Microsoft wins patent fight with Google's Motorola unit
Published: 25th May 2012 12:44:27
A German court has ruled that Motorola Mobility infringed a Microsoft patent which allows long text messages to be divided into parts and then reassembled by receiving handsets.
It marks the first patent ruling against Google since it completed its takeover of Motorola.
Microsoft can now demand a German sales ban of Motorola products, although it signalled it would prefer a licence fee.
Google said it may appeal.
Google's chief executive had previously said that his firm bought Motorola and its patents "to better protect Android from anti-competitive threats from Microsoft, Apple and other companies".
Microsoft and Motorola have repeatedly clashed this month over a series of patent disputes.
Motorola won the right to order the recall and destruction of Xbox 360 games consoles and Windows 7 system software in Germany at the start of May.
A judge at the International Trade Commission (ITC) subsequently recommended there should also be a Xbox import and sales ban in the US.
However, another Seattle judge has ordered Motorola to hold off from enforcing any such bans until it ruled on a related complaint.
Microsoft won a separate patent victory against Motorola earlier this month when the ITC ruled that the handset maker's Android-based devices infringed an appointment scheduling patent owned by the Microsoft.
The Windows software maker has already forced other firms including Samsung, HTC and others to pay it for the use of its innovations within Google's system software.
The latest ruling centres on a European patent named "communicating multi-part messages between cellular devices using a standardised interface".
It is designed to tackle the problem that SMS messages were designed to offer a maximum of 160 characters.
It describes a way of "fragmenting" a longer text into smaller parts and then "reassembling" it within an application on the receiver's handset.
Florian Mueller, a patent consultant who advises Microsoft, was at the ruling made at a court in Munich.
He blogged that Google could find it difficult to work around the problem if it refuses to pay a licence fee.
"Since this patent covers operating system-level functionality, the modifications 'Googlerola' would have to make to Android... would lead to significant complications," he wrote.
"Android apps that make use of Android's messaging layer would have to be rewritten, and some functionality that Android used to provide to app developers would have to be implemented by the affected applications themselves."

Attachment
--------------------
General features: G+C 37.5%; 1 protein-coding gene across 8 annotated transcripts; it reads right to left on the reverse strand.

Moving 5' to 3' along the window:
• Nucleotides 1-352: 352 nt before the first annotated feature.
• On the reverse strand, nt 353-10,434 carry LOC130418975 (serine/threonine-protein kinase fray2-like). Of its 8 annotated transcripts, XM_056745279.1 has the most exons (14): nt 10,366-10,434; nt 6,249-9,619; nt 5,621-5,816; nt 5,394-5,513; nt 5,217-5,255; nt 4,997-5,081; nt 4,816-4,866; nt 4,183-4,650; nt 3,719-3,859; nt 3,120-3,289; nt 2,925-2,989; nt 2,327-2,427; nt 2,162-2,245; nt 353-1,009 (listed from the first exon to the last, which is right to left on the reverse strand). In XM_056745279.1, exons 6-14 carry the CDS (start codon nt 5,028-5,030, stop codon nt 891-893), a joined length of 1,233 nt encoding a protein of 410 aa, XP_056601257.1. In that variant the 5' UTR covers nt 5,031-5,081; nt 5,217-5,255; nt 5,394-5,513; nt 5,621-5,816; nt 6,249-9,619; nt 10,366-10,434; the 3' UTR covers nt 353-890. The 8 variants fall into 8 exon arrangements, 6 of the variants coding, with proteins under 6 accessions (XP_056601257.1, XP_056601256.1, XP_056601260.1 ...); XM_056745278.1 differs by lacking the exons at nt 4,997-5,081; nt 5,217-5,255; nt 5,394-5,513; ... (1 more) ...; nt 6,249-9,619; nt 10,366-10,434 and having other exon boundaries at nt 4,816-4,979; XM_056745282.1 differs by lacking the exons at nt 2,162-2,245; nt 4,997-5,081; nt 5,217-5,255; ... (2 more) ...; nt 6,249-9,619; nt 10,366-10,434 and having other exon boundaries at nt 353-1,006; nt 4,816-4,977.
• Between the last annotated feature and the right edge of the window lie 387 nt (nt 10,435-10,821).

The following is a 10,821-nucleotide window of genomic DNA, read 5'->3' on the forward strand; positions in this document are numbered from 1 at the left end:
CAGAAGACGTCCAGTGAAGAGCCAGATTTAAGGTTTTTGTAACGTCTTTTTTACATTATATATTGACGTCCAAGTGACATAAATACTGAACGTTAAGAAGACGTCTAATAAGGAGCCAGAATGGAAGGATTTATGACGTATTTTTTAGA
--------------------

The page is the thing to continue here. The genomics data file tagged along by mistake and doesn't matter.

A statement from Google said: "We expect a written decision from the court on 1 June and upon review, will explore all options including appeal."
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Harvard CitationBBC News, 2012. Microsoft wins patent fight with Google's Motorola unit [Online] (Updated 25th May 2012)
Available at: http://www.ukwirednews.com/news/1430956/Microsoft-wins-patent-fight-with-Googles-Motorola-unit [Accessed 25th Apr 2014]
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With the doors to its brand new £1million training centre officially open, one of the UK's leading apprentice training providers, Bristol based S&B Automotive Academy, is showcasing its world-class facilities by launching a series of foreign student exchanges for the first time in its 41-year history. To get a flavour of what life is like as an apprentice in the UK, the Academy hosted 16 apprentice engineers and bus drivers from the G9 Automotive College in Hamburg, Germany, as part of a Europe-wide vocational training initiative called the ‘Leonardo Programme’ with support from the European Social Fund. In a reciprocal arrangement, S&B will be sending nine apprentices to Germany during February 2012 so that they can get an appreciation of life in the automotive industry on the Continent. A further three German exchange groups are being planned for next year. Designed to assist the development of vocational skills and training across Europe, including work placements for trainees, the Leonardo Programme has a budget of €1.75bn, which is helping to encourage UK organisations to work with their counterparts abroad. In what is expected to be another challenging year for employers in the UK automotive sector, S&B’s Chief Executive, Jon Winter, claims that the exchange initiative will bring many benefits to the Academy and its apprentices: “In a world of global automotive brands, it’s important for our learners to understand the international context of the industry they have chosen to make their career. This new exchange programme will enable apprentices and Academy staff alike to achieve a better understanding of the challenges and opportunities within the automotive arena in Europe. With the Academy’s influence also extending to the USA and Asia, there’s every possibility that this initiative could move further afield in the future.” Continued Winter: “The need for skilled technicians across the world is on the increase and we actively encourage our apprentices to look at broader horizons during their training. Many of them have already learned the phrase ‘Vorsprung durch Gelehrtheit’, quite simply, ‘Advancement through learning.” In the 2010/11 academic year, S&B doubled the number of successful Apprenticeships over the previous year with some 350 apprentices graduating from the Academy. At the same time, achievement levels reached an all-time high with an overall success rate of 85%. For those learners on the Advanced Apprenticeship three-year programme, success rates were even higher, at over 98%. PHOTO CAPTION: As part of their exchange visit, S&B Automotive Academy arranged for the German apprentices to visit Hampshire bus operator, Bluestar, at its Barton Park depot. The students are pictured with S&B’s Andy West (3rd right) and Steve Prewett, Bluestar’s Area Engineering Manager (2nd right). Ends http://www.sandbaa.com